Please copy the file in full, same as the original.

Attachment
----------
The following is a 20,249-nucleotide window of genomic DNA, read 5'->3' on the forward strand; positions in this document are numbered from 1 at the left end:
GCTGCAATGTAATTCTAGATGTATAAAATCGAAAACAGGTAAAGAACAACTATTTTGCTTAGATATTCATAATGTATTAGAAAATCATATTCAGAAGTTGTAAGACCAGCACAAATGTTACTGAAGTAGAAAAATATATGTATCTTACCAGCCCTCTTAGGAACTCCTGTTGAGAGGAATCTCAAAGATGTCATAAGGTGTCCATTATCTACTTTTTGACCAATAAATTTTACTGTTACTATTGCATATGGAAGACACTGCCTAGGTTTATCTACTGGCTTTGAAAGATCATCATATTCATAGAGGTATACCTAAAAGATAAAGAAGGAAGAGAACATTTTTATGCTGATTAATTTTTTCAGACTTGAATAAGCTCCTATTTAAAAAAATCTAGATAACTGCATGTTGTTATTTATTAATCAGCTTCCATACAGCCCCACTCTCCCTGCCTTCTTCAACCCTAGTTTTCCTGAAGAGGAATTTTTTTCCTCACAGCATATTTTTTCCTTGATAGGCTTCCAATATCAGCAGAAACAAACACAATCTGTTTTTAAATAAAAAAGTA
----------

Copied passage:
The following is a 20,249-nucleotide window of genomic DNA, read 5'->3' on the forward strand; positions in this document are numbered from 1 at the left end:
GCTGCAATGTAATTCTAGATGTATAAAATCGAAAACAGGTAAAGAACAACTATTTTGCTTAGATATTCATAATGTATTAGAAAATCATATTCAGAAGTTGTAAGACCAGCACAAATGTTACTGAAGTAGAAAAATATATGTATCTTACCAGCCCTCTTAGGAACTCCTGTTGAGAGGAATCTCAAAGATGTCATAAGGTGTCCATTATCTACTTTTTGACCAATAAATTTTACTGTTACTATTGCATATGGAAGACACTGCCTAGGTTTATCTACTGGCTTTGAAAGATCATCATATTCATAGAGGTATACCTAAAAGATAAAGAAGGAAGAGAACATTTTTATGCTGATTAATTTTTTCAGACTTGAATAAGCTCCTATTTAAAAAAATCTAGATAACTGCATGTTGTTATTTATTAATCAGCTTCCATACAGCCCCACTCTCCCTGCCTTCTTCAACCCTAGTTTTCCTGAAGAGGAATTTTTTTCCTCACAGCATATTTTTTCCTTGATAGGCTTCCAATATCAGCAGAAACAAACACAATCTGTTTTTAAATAAAAAAGTA